Unfortunately for us many Russians leapt upon our interview as evidence that Litvinenko’s deathbed accusation that he had been killed on the orders of president Vladimir Putin could be discounted. Our accounts of our interviews with Litvinenko were widely reproduced in patriotic Russian websites, newspapers and on television. Neither of us, though, would ever vote for, nor support Vladimir Putin, whose government is illiberal and autocratic.
This language is so opaque that it gives the unmistakeable flavor of the intelligence services. First of all, plenty of non-Russian Russophiles also “leapt on the evidence.” Would it constitute “support” for Vladmir Putin to discredit those who attack his regime in the West? Well, Svetlichnaya’s statements to the Observer sure did that all right, so if that’s what it means then she’s lying. Is it “supporting” Putin to take any job connected to the Russian government? It seems not, since apparently Svetlichnaya has done that at least once too. She makes no attempt to clarify what she would and would not do on behalf of the Russian government (would she assist the security services in getting information about those who, they believe, threaten Russians security? would she help get the story out concerning such enemies of the state and struggle to improve Russia’ s image in the West? she won’t say). The first sentence almost seems to imply that Putin’s involvement in killing Litvinenko cannot be discounted, yet she doesn’t clearly say so, nor does she comment on the Observer article, which was taken up not only by “Russians” but by non-Russian Russophiles as evidence of an anti-Russian conspiracy. One could perhaps pass off all this ambiguity as merely incompetent writing if it were not for the naked Russophile propaganda that the post also contains.
Another question which remains unanswered, and indeed perhaps the most important one, is what business Svetlichnaya had talking to Litvinenko in the first place. The abstract for her dissertation does not indicate a subject that has anything to do with Litvinenko and she has not explained why she was speaking to him, what she hoped to accomplish and why, or how she got access to him — a major cause of the suspicion regarding her, and her post on ZheZhe does nothing to dispel it. One also must ask how she hooked up with her collaborator James Heartfield, an avowed Marxist who uses a pseudonym (he was born James Hughes), and why he was necessary for the Litvinenko interview. But she doesn’t care to explain that either.
It’s also quite disturbing that Svetlichnaya’s comments are totally devoid of links to source material documenting her claims.
La Russophobe feels that ZheZhe owed it to readers to disclose its connections to Svetlichnaya, if any, and to explain why she chose their blog to tell her story (was she rejected at more prominent outlets?) and to explain why it didn’t feel it was necessary to require her to make a clear statement answering the specific charges concerning her Kremlin connections before agreeing to print what amounts to propaganda. Aftenposten says that Svetlichnaya refused to speak to them in connection with the preparation of their story. Svetlichnaya ignores this claim. Svetlichnaya states that a columnist for the Sunday Times wrote about the Aftenposten allegations knowing they were false, but she totally fails to provide the slightest shred of evidence to support this libelous claim. In fact, she doesn’t even give a link to the allegedly offending Times article, and the only link provided by ZheZhe itself, as ZheZhe itself states, contains no reference to Svetlichnaya.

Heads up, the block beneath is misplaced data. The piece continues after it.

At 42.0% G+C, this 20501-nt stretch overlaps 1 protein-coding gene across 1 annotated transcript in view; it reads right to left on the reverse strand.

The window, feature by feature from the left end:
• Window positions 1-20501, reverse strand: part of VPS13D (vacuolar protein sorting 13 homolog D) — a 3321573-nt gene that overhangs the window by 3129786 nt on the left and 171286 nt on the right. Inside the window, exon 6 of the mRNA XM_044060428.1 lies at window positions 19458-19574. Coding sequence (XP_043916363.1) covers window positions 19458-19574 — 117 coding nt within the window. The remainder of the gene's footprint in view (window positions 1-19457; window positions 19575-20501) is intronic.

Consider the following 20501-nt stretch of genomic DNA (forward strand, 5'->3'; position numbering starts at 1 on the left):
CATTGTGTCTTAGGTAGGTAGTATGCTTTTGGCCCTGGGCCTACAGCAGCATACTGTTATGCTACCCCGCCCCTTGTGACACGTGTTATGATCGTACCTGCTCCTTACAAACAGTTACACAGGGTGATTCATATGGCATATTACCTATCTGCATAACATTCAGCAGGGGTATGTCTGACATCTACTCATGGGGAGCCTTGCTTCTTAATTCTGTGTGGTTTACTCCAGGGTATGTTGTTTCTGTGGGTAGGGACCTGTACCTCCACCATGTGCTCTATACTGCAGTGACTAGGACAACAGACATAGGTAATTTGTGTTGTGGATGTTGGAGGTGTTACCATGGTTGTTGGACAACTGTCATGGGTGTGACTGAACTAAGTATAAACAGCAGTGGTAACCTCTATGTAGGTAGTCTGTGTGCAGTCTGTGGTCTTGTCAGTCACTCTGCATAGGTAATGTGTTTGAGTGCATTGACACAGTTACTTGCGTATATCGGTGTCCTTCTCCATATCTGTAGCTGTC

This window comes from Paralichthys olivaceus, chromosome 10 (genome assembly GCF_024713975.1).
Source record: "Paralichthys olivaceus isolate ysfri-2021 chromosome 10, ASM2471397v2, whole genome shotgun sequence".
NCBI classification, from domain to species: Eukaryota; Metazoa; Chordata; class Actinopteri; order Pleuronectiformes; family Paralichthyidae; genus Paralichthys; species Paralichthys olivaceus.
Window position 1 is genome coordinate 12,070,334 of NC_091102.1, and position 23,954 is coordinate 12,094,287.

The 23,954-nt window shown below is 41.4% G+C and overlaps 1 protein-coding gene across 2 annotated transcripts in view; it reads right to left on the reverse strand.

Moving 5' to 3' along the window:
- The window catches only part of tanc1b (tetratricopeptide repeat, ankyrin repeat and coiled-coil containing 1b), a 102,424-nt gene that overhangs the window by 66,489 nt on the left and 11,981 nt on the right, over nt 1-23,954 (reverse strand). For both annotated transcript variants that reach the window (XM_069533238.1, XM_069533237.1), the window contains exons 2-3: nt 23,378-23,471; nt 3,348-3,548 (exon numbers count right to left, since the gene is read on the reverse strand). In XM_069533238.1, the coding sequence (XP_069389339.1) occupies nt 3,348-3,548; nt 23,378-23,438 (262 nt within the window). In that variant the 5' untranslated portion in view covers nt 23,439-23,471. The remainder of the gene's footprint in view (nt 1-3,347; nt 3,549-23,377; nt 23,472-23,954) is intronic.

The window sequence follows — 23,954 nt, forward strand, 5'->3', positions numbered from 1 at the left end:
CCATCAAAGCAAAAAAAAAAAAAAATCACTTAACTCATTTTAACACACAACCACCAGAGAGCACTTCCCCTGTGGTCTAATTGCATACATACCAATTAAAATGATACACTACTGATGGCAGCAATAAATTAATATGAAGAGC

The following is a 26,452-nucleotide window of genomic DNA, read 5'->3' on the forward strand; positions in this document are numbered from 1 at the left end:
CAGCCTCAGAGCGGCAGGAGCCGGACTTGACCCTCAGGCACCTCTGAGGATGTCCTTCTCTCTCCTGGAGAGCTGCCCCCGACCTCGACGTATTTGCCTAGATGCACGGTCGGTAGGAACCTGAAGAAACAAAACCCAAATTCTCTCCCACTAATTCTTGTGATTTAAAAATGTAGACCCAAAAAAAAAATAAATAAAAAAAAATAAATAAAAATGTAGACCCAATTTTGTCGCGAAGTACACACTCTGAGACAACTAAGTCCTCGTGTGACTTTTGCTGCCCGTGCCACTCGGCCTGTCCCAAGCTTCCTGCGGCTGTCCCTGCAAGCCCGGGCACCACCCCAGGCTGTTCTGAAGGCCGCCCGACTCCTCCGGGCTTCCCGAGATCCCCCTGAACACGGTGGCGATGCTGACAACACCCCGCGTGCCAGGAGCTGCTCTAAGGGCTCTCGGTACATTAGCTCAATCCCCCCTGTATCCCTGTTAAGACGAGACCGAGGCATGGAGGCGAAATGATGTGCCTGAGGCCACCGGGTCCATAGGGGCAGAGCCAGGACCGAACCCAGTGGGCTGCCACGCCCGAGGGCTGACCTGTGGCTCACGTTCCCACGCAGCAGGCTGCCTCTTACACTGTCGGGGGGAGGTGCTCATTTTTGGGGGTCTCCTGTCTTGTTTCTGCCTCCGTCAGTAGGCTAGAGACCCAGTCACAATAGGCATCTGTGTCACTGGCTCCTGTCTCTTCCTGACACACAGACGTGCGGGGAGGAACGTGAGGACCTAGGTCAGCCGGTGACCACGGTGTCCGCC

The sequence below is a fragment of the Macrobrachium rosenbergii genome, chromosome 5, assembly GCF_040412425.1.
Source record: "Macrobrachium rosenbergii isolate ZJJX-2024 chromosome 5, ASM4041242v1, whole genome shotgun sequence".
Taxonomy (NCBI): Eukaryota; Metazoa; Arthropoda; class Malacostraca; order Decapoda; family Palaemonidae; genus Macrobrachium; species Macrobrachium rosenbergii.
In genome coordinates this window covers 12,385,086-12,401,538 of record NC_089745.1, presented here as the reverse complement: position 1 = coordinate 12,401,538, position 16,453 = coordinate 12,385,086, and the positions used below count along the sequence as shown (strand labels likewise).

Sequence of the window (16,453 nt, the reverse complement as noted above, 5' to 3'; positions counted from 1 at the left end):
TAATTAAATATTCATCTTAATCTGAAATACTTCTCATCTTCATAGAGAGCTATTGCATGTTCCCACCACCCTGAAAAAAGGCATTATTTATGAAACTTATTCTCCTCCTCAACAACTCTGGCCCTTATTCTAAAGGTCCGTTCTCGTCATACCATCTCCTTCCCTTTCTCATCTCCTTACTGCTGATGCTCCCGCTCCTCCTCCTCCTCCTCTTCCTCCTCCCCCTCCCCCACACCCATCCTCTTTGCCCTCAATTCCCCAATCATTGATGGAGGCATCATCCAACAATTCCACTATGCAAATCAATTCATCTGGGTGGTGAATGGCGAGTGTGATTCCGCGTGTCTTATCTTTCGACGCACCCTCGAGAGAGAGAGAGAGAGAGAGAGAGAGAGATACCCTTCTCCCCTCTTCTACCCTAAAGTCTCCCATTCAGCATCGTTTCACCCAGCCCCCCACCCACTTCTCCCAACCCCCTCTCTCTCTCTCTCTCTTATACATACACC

Without this information, there is an unfortunate appearance of impropriety and/or complicity on the part of ZheZhe which may not even be warranted, since ZheZhe has reported fairly on the Litvinenko matter up to now, correctly predicting that the Kremlin might use the incident as leverage to extradite Berezovsky and Zakhayev (as La Russophobe has previously reported). At the very least, however, ZheZhe has been unacceptably reckless in the manner they presented this story, betraying their readers and the blogosphere (indeed, they may well have been played for fools by Svetlichnaya). Its actions tend to confirm stereotypes about the blogosphere in the mainstream media, that we will go to print with material they would properly spurn. The blogosphere’s power rests in our willingness to print what the mainstream media would improperly reject, and we are undermined by giving the converse impression. La Russophobe is disturbed by the nature of ZheZhe’s post, however, and will be watching the blog closely to decide whether she needs to reconsider the wisdom of linking to its material.
These concerns may have no meaning to ZheZhe’s editors, however, since it may well be the case that they (like the editors of the eXile) have no wish to be taken seriously: The blog proclaims at the top of its sidebar, as if they’re proud of it: “Because we strive for impartial objectivity we make no claim to the validity of information provided on this site or in the content that we provide links for.” In other words, they print stuff and random, couldn’t care less whether its reliable or not, and say right at the beginning that their content is unreliable and they don’t stand behind it. Well, you’ve got to give them points for honesty on one point, anyway. La Russophobe had originally blogrolled ZheZhe because they represented that they would focus on opening an English-language window to the Russian blogosphere, and this is necessary work. However, it seems she was misled not only by ZheZhe’s intentions in this regard but as to their committment to accuracy. Hence, she’s delisted them and apologizes to any reader she may have misled. In the future, she will avoid recommending blogs with so little track record.
Her advice now regarding ZheZhe is: steer clear or caveat emptor.